“In football, unlike bullfighting, there is no death. In football no one dies; no one gets killed.” The tragic story of Andres Escobar.
Nacional Medellin defender and Colombia international Andres Escobar Saldariaga was once asked by Gonzalo Medina, a compatriot and journalist why he liked football. In an answer that proved to be chillingly inaccurate, the articulate Escobar replied that, “This sport illustrates the close relationship between life and the game. In football, unlike bullfighting, there is no death. In football no one dies; no one gets killed. It’s more about the fun of it, about enjoying.”
On 23rd June 1994, during the World Cup tournament in the USA, Escobar was playing for the highly-fancied Colombians against the hosts in their second group game. Following a qualifying tournament of 26 matches wherein they had been beaten on only a single occasion, culminating in a glorious 5-0 victory against Argentina in Buenos Aires, Francisco Maturana’s squad had even been tipped by the great Pele as genuine contenders to win the tournament. After losing their initial encounter to a Gheorghe Hagi-inspired Romania, the South Americans were strongly fancied to win and get their campaign back on track. Continue reading →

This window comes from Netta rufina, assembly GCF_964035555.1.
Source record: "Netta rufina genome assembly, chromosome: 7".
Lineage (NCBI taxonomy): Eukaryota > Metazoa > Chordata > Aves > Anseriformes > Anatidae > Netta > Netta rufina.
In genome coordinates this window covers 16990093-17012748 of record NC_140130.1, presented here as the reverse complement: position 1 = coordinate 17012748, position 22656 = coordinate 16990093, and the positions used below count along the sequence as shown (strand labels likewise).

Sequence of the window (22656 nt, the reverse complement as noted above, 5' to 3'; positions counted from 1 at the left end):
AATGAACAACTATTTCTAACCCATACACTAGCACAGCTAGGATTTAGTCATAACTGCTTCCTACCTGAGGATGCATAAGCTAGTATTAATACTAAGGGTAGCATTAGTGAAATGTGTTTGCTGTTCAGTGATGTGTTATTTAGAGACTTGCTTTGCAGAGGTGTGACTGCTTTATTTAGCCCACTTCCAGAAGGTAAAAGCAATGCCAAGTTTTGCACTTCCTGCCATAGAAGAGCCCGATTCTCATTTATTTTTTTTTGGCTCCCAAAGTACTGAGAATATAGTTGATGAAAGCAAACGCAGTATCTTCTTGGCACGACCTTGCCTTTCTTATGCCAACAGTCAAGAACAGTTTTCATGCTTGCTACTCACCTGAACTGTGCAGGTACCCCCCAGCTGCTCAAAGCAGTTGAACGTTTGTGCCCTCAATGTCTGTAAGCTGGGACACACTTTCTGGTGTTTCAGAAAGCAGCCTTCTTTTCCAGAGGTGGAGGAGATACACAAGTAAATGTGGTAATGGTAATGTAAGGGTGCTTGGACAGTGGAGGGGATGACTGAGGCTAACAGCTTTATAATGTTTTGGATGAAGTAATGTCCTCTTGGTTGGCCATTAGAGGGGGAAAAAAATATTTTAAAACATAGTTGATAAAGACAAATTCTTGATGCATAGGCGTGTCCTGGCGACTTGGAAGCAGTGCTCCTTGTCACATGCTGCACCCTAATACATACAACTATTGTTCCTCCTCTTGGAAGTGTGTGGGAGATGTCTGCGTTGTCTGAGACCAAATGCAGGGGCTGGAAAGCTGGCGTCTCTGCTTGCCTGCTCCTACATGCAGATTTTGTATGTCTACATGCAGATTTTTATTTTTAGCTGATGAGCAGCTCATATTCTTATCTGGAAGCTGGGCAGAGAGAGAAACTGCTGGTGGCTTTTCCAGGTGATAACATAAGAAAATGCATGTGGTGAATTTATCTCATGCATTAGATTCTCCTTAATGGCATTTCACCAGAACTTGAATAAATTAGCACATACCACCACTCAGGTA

As long as ten years ago, the World Cup in 2014 was ordained as the time Freddie Adu would prove himself to be a truly global star. Way back in 2004, the Ghanian-born American signed a professional contract with MLS club DC United at just 14 years of age. Adu had been playing against opponents twice, or even three times his age for years, drawing flattering comparisons with Brazilian legend, Pele. In the land of hype and the home of celebrity, the youngster was primed to be America’s first superstar soccer player – and 2014, when he would be 24 – was to be his coming out party. Well, that was the theory anyway. Although the USA team certainly enhanced its reputation during the Brazil tournament, Adu was not there; the ghost at his own party.